Don Farwell is a Seattle-based audio engineer and owner of Wallingford’s beloved Earwig Studio. Farwell got his start in the early 90s, honing his chops behind the board first at The Evergreen State College where he later earned his degree in Music Production. From there, Farwell went on to work at one of the most renowned studios in the Northwest, Bear Creek Studio, where he was house engineer and manager from 1995 to 1998. During his time at Bear Creek, Farwell assisted on several major label projects including Foo Fighters, Ginger Baker Trio, The Afghan Whigs, The Walkabouts, Handsome, Laura Love and Dog’s Eye View. He also had the opportunity to work with many great local artists/producers like Gordon Raphael (producer – The Strokes), Terry Date, Bill Frisell, Wayne Horvitz, Matt Chamberlain, Tucker Martine, Reggie Watts, Eyvind Kang, Jeff Simmons (Mothers of Invention) and Matt Cameron.
From 1999 to 2009, Farwell made records in basements and practice studios. He launched Earwig Studio with his best friend, Eric Batt, in 2010. Farwell has since recorded over 200 bands at Earwig--everything from punk metal to indie folk--almost all of which are local bands.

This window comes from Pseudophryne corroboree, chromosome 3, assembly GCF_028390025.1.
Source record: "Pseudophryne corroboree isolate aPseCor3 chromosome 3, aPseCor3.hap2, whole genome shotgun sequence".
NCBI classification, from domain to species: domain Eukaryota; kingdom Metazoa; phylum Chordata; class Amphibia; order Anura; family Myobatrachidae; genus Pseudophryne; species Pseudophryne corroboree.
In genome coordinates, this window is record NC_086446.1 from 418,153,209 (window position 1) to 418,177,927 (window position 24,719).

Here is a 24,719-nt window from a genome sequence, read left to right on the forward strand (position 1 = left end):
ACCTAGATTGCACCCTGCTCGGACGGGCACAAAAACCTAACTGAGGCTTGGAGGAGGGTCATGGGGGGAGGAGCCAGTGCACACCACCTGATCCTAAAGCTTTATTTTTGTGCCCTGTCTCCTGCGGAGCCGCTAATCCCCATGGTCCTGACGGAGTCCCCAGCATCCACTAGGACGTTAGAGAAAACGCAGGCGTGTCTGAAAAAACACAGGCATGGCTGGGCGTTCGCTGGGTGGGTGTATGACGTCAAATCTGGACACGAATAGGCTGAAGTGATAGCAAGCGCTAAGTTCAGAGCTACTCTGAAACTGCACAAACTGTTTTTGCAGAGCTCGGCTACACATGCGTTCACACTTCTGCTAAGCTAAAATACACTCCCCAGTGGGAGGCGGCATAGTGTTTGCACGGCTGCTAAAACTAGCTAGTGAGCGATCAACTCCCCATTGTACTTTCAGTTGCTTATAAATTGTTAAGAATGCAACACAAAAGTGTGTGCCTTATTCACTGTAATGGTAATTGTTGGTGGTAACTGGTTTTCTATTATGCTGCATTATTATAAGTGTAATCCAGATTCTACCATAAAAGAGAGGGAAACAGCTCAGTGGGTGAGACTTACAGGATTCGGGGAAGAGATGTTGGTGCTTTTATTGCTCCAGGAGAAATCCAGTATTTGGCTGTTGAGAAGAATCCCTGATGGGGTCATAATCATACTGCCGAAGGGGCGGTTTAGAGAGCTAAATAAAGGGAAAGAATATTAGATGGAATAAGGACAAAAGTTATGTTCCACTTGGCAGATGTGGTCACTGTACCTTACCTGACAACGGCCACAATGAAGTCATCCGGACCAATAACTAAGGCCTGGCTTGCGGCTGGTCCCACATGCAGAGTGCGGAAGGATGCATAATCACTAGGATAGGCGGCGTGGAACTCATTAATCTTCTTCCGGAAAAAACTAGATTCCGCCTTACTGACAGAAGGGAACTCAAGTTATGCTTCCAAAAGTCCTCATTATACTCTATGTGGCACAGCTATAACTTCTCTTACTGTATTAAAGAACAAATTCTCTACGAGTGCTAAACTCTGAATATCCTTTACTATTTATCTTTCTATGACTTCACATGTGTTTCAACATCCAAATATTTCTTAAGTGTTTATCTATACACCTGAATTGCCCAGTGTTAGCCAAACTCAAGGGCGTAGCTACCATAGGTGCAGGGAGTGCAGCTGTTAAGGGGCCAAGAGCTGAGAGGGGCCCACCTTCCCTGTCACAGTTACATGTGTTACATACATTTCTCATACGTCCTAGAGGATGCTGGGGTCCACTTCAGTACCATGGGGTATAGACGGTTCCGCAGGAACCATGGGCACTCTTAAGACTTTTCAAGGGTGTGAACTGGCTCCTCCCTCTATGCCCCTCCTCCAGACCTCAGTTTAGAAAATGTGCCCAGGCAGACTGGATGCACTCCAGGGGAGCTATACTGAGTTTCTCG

“Don makes magic and at the same time makes you feel like you're the magician.” - Jared Cortese (Electric NoNo, Warren Dunes)
Don Farwell’s recording/producing philosophy is simple: be a thoughtful listener, create a comfortable recording environment, and then get out of the way. In each session, Farwell prioritizes trust and empowerment. He has deep empathy for how difficult it is to be a musician and when artists walk into Earwig, he wants them to feel they can drop their guard and pour themselves into recording. Though his focus is on chemistry and vibe, Farwell is a technical wizard and master editor. During his years working on analog tape, he learned to work very fast. This continued into the digital realm. You don’t have to look far to find evidence of this in glowing reviews on the internet and social media.
Farwell believes in sharing his knowledge and expertise. He teaches workshops to support artists as well as aspiring engineers in learning recording skills of their own. Earwig is also an inclusive space with Farwell actively working to recruit assistant engineers who are underrepresented in audio engineering (LGBTQ, Women, People of Color, etc.).